• 6 cameras, 3 camera teams
  • 7 journalists
  • 59 Speakers,
  • 1 Deputy Prime Minister
  • 1 Rector
  • 22 CEO
  • 10 Professors
  • 15 Start-ups
  • 333 Participants
  • 22 sponsors
  • 1 time keeper
  • main exhibition area
  • vast networking area
  • 1 VIP area
  • 6 main tracks

Agenda:

  1. The Data Innovation Ecosystem
  2. The Enterprise Business Cases
  3. The Innovation Facilitators
  4. The University Challenge
  5. The Startup Sessions
  6. The Open Ignite Sessions

Confirmed speakers:

Kris Peeters | Vincent Blondel |   Philippe Van Impe |Hans Constandt | Toon Vanagt | Damien Bourgeois | Steven Noels | Elena Tsiporkova | Geert Verstraeten | Jan Sonck | Els Descheemaeker | Steven Beeckman | Laurent Fayet | Julie Coyette | Guillaume Gorge | Rik Van Bruggen | Wim Van Leuven | Jonathan Duplicy | Dries Benoit | Erik Mannens |Roald Sieberath | Thibaut Claes | Bart Hamers | Wannes Meert | Dieter Devlaminck | Andrea Dal Pozzolo | David Martens | Daniele Marinazzo | Renaud Lambiotte | Daniel Berckmans | Omar Mohout | Filip Maertens | Kristof Mertens | Mark Turcksin | Daan Gerits | Wannes Rosiers | Eric Charles | Katya Vladislavleva | Erik Laurijssen | Mehdi El Fadil | Kris Peeters | Henk De Metsenaere | Jonas Tundo | Istvan Hajnal | Eric Lecoutre |  Cain Ransbottyn | Sebastien Leempoel | Sam Rédelé | Antoon Dierick | Zbigniew ‘Zibi’ Paszkiewicz | Jochen François | Matthias Vallaey | Tijmen Weddepohl | Frank Vanden Berghen | Ferdinand Casier |

Companies presenting:

Axa euroclear_0 Agoria

sas-logo Keyrus

abl artsen zonder grenzen AXA Belga datainnovation Essent  proximus PwC_fl_c Sign2pay  startups.be swan insight yazzoom Agoria ARHS-Data Arrow-Group2 Bigdata.be Big-Industries-stamp-logo Business Insight Colruyt_logo  datalayer Dataminded_Logo_transparant_96px_0 datylon Deloitte-logo DLA Piper esperity Essent_Logo_NL  evolved-analytics finaxys Graph  iMinds_logo_CMYK Infofarm Informatica-logo Innoviris KBC Startit logo_businessdecision  Logo_Vlaanderen logo-sirris mathworks  microsoft microstrategy Neo4j 1 NG-DATA-logo ontoforce opinum 1 opinum pépite porphyrio predicube proximus_icon Python Predictions sentiance StartUps.be tangent works tribalytics-logo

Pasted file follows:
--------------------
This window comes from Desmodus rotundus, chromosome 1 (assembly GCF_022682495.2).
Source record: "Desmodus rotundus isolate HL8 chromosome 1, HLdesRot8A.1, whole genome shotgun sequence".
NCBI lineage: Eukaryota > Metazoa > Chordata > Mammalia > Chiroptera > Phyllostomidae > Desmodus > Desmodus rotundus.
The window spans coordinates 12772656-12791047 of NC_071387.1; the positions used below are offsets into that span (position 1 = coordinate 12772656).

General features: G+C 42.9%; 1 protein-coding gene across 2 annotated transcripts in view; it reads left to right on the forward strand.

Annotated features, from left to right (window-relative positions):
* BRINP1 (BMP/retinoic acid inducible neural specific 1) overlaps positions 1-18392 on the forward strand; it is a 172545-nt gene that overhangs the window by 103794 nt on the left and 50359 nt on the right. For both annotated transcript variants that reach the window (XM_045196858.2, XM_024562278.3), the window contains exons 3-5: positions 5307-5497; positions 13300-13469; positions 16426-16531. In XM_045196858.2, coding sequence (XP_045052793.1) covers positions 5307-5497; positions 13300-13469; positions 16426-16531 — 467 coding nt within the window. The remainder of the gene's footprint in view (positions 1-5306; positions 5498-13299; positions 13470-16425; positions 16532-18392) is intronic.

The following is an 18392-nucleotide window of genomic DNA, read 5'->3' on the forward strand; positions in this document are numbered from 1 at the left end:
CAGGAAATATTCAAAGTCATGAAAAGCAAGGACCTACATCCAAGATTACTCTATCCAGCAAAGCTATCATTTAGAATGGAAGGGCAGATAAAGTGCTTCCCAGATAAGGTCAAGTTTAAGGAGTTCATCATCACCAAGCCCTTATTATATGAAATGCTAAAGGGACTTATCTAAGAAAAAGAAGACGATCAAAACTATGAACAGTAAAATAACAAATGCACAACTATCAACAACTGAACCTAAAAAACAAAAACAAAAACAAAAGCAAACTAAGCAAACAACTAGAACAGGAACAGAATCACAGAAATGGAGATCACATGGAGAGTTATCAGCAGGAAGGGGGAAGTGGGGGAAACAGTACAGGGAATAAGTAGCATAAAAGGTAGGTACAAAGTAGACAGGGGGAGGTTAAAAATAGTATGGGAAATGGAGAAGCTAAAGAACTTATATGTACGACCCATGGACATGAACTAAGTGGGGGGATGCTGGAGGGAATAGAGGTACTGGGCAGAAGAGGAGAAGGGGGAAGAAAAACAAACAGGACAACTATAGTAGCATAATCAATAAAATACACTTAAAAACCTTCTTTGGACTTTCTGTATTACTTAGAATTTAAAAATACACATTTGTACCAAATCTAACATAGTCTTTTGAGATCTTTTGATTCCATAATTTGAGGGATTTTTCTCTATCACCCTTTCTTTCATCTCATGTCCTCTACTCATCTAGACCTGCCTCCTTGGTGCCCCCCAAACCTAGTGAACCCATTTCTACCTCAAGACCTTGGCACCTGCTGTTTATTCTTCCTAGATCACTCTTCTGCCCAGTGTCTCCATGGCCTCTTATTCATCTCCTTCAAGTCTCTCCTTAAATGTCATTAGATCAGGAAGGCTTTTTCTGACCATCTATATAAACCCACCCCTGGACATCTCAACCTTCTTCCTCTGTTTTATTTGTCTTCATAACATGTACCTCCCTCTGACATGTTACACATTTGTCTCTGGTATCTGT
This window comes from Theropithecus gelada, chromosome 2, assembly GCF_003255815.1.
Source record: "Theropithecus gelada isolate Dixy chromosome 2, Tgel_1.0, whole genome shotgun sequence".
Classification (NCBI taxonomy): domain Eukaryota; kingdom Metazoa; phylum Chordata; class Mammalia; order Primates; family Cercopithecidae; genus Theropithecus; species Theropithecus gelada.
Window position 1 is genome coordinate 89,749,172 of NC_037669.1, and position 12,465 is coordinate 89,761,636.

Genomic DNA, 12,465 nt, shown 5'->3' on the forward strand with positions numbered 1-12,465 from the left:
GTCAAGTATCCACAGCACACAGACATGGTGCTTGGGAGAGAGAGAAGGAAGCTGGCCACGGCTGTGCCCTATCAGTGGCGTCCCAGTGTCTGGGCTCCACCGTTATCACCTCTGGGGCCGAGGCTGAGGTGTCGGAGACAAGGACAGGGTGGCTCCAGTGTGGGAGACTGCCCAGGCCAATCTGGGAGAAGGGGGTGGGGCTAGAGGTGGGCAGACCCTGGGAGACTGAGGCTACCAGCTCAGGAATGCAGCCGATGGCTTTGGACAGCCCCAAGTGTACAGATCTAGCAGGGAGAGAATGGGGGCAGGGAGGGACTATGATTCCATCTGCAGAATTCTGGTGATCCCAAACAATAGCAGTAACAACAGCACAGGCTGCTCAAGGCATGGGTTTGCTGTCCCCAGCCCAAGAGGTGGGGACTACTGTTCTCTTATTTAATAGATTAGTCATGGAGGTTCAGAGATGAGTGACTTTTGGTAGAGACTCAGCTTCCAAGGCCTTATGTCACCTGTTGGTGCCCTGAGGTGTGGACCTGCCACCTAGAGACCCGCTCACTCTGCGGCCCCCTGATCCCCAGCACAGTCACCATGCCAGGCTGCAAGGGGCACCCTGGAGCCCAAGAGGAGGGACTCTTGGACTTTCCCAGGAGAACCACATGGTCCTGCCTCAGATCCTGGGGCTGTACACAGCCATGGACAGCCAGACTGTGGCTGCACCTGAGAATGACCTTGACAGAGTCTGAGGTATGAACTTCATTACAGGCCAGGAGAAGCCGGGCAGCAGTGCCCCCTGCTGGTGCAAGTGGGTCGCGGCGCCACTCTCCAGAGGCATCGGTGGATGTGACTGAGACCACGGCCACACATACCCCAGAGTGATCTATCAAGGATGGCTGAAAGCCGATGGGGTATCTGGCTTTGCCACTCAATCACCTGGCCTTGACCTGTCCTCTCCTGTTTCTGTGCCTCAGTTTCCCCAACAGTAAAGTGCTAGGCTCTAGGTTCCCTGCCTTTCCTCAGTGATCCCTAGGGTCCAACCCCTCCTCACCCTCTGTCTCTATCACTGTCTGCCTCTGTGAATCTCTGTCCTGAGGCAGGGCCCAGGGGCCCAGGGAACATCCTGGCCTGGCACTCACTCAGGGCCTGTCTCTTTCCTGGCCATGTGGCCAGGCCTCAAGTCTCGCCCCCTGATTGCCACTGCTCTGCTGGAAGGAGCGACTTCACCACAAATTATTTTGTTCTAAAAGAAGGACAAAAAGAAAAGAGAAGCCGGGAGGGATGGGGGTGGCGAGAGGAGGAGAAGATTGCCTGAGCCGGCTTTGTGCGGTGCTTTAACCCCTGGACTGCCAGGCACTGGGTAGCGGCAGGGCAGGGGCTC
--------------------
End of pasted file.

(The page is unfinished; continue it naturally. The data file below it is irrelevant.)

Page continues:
More info:

Sponsors of the Data Innovation Summit – Brussels

This event is organized by

Brussels Data Science Community

We love doing data for good

Structural Summit Partners

Axa  Agoria  Euroclear

Academic Partners

ucl_logo KUL ULB  Ugent   ULG   UMONS   UNamur   Universiteit Antwerpen   vub_0

Summit Sponsors

sas-logo Keyrus

Exhibitors

Business Insight   logo_businessdecisionBig-Industries-stamp-logo  Arrow-Group2    finaxys  datalayer   Infofarm   Keyrus   mathworks microstrategy   neo4j   pépite    sentianceDeloitte-logoRIAInformatica-logo Dataminded_Logo_transparant_96px_0

Job-flash partners